Protesters at the “Rally Against Racism,” which was held on Confederate Memorial Day. Photo by Anne Marie Tamburro.

For 113 years, the downtown statue of a Confederate soldier has faced north.

But 2017 will likely be its last year occupying the corner of University and Main, as the county commission voted 4-1 on May 23 to declare the statue “surplus property” to be offered to the local chapter of the United Daughters of the Confederacy.

The Kirby Smith 202 chapter of the Daughters has 60 days to decide whether to accept the statue and 60 more days remove it at their own expense.

They have not yet decided whether to accept or reject the statue, said Nansea Markham Miller, president of the chapter.

County Commissioner Mike Byerly, who authored the passing motion, said that if the Daughters turn the statue down, declaring the statue surplus gives county staff the discretion to dispose of it. The statue would most likely be offered to private groups or publicly auctioned.

“If absolutely no one wants it, we will scrap it,” Byerly said.

The vote was two years in the making. This is how we got here:

The statue—depicting a nameless Confederate soldier—was installed on county property in 1904. It is one of many similar-looking statues that were produced in the North (the downtown statue is from Salem, Ohio) and bought by neo-Confederate groups, like the Daughters, to spread what is known as the “Lost Cause.”

The inscription on the statue.

The “Lost Cause” refers to the narrative that the Civil War was fought for states’ rights, not slavery. This view of the Civil War became prevalent in the late 1800s as white Southerners looked to reimagine the antebellum South as virtuous and honorable.

Historians generally agree that the “Lost Cause” narrative helped preserve white supremacy, as it became the justification for constructing monuments to Confederate soldiers and retaining the Confederate flag. Such symbols in the post-war South came to signify the continued dominance of white over black people despite the Civil War’s outcome. The inscription on the monument’s pedestal, encapsulates this view.

The statue remained undisturbed for 111 years until June 17, 2015, when the white supremacist Dylann Roof shot and killed nine people at a historic black church in Charleston, South Carolina. His invocation of Confederate symbols and ideology provoked a debate about the public display of monuments honoring the Confederacy across the country and in Gainesville.

Following a change.org petition that gained over 1,000 signatures and multiple public protests, in September 2015 the county commission voted 3-2 to donate the statue to the Matheson History Museum on the condition the museum pay for its removal.

But after over a year of negotiations, the Matheson refused the statue, citing concerns over a lack of space and funds.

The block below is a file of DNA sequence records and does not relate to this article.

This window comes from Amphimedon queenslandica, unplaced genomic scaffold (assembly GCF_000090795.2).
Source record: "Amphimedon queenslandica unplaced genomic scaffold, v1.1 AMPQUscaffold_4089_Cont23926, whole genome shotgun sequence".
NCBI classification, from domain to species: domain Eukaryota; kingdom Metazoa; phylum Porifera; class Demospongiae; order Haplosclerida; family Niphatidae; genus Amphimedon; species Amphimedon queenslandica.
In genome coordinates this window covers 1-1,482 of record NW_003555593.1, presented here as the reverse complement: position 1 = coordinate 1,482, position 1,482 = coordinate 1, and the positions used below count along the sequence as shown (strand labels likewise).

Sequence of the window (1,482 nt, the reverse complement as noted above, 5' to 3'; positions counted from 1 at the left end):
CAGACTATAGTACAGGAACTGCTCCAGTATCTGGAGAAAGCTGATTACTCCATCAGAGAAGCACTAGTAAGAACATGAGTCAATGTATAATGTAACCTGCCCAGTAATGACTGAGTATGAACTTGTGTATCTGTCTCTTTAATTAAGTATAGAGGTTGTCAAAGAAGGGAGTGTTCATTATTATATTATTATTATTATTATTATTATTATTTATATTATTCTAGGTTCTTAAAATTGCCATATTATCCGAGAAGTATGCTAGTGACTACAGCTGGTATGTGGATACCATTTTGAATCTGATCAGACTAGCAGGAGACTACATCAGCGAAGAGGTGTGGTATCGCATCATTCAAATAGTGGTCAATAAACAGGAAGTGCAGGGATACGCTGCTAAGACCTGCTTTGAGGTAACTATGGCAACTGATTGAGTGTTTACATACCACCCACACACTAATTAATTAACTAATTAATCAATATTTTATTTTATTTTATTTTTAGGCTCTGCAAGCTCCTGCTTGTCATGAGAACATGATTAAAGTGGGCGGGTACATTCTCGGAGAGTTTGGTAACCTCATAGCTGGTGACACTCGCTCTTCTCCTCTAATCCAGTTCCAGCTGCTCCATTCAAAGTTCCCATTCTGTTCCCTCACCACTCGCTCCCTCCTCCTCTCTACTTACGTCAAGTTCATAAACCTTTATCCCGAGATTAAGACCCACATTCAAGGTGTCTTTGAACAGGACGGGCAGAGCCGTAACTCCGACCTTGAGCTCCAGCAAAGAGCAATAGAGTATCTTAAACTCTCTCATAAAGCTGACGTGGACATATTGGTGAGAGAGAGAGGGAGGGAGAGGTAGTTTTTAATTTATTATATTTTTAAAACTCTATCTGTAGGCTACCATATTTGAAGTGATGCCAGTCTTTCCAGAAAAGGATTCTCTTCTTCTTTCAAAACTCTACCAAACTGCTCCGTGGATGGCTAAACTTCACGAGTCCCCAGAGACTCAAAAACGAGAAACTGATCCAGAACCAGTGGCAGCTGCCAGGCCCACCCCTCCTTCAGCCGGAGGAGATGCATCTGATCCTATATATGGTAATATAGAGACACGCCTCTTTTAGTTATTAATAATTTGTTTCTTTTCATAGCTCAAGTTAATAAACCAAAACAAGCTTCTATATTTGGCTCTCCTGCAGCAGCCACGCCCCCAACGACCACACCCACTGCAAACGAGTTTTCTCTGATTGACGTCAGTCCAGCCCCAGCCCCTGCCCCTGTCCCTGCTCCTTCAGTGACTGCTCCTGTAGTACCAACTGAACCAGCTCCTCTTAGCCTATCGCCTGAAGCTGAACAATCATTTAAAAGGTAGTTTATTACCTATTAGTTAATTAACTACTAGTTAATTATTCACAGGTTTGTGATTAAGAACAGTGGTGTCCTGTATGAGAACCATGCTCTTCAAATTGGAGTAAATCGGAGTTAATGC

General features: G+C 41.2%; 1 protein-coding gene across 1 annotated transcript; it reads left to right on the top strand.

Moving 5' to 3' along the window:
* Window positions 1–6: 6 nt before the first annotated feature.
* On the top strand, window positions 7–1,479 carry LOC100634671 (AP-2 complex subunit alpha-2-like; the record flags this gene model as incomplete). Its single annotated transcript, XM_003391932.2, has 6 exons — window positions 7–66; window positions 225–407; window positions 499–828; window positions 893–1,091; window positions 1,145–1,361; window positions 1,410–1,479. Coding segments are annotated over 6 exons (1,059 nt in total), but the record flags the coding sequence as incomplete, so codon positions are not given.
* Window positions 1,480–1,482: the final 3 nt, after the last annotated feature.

The estimated cost for removing the statue is $14,000, money the commission could come up with themselves.

In the context of a budget that’s six figures or seven figures, I should say the idea that the County Commission would come up with $14,000 to make a move if they felt strongly about it is certainly a possibility,” said Mark Sexton, the communications coordinator for Alachua County.

In December 2016, a year after the Matheson initially refused the statue, the county was still attempting to negotiate with them. By February 2017, the county began to consider alternatives to the Matheson, including moving the statue to Veterans Memorial Park or placing a plaque in front of the inscription.

Protesters broke out into chants of “hey, hey, hey, goodbye.” Photo by Anne Marie Tamburro.

On April 26, 2017, Confederate Memorial Day, a “Rally Against Racism” was held at the statue in response to an attempt by Confederate groups to place a wreath on the statue.

The wreath was never placed, but Gainesville’s attention was back on the statue.

A month later, at a county commission meeting on May 23, the issue was raised once again. Prior to the meeting, more than 100 people on both side of the issue—and from as far away as Jacksonville—rallied by the statue, and one protester was arrested for spitting. Public comment caused the commission meeting to last four hours.

At the end of the meeting, the motion to declare the statue surplus passed 4-1.

The Vote

Commissioner Robert Hutchinson voted for the motion and said he was speaking up for those who could not speak up in 1904—the height of lynchings in Alachua County, when it would have been impossible for a black person to object to the statue.

Commissioner Charles Chestnut, who seconded the motion, said he had read up on the history over the course of the last two years.

“I didn’t see anything about southern heritage,” he said. “What I saw was everything about white supremacy.”

Only Commissioner Lee Pinkoson voiced support for keeping the statue in place, noting that he considered it a memorial to the dead.

The commission voted to give the statue to the Daughters of the Confederacy, who now have 60 days to decide whether to accept the statue and then 60 days to remove it.

One way or the other, the statue will be removed from its current location.

Byerly—who said he did not see the statue as history, but as public artwork—said the statue will be replaced with a piece of art that affirms the entire community’s hopes and dreams, and speaks for everyone.

“I don’t necessarily envision some guy on a horse,” he said. •

More photos from the Rally Against Racism: